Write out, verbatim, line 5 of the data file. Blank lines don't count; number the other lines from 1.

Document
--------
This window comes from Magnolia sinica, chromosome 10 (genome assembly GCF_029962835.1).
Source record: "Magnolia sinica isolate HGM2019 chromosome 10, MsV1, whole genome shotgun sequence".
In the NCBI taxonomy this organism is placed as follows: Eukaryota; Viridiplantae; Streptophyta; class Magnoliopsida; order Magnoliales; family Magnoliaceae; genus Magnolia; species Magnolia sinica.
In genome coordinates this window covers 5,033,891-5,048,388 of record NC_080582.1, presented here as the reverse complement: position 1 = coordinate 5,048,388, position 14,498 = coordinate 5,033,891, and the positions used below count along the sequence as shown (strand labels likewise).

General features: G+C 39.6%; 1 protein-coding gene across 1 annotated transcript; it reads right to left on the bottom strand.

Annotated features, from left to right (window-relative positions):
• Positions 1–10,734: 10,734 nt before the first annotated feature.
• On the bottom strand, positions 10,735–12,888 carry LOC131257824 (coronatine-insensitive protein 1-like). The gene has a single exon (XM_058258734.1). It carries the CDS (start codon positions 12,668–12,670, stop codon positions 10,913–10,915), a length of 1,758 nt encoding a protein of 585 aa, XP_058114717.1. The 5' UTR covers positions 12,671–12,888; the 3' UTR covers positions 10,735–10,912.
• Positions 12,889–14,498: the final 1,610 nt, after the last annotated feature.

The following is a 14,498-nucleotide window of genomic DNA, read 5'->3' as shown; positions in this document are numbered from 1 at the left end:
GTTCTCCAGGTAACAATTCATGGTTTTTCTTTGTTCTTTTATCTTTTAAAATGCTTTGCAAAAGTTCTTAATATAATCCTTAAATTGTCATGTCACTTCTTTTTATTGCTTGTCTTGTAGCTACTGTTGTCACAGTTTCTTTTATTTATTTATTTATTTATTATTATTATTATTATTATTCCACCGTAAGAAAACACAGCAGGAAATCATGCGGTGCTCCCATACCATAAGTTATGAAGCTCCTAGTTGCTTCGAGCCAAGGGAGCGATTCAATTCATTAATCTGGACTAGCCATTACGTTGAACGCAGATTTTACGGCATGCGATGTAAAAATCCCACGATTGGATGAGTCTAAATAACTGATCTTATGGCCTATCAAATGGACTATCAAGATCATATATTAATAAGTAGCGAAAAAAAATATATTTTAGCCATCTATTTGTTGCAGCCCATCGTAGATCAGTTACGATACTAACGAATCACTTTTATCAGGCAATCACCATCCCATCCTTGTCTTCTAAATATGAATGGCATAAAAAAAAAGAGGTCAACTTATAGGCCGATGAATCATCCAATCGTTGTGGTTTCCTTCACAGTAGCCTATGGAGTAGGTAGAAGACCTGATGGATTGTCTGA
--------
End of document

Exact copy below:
General features: G+C 39.6%; 1 protein-coding gene across 1 annotated transcript; it reads right to left on the bottom strand.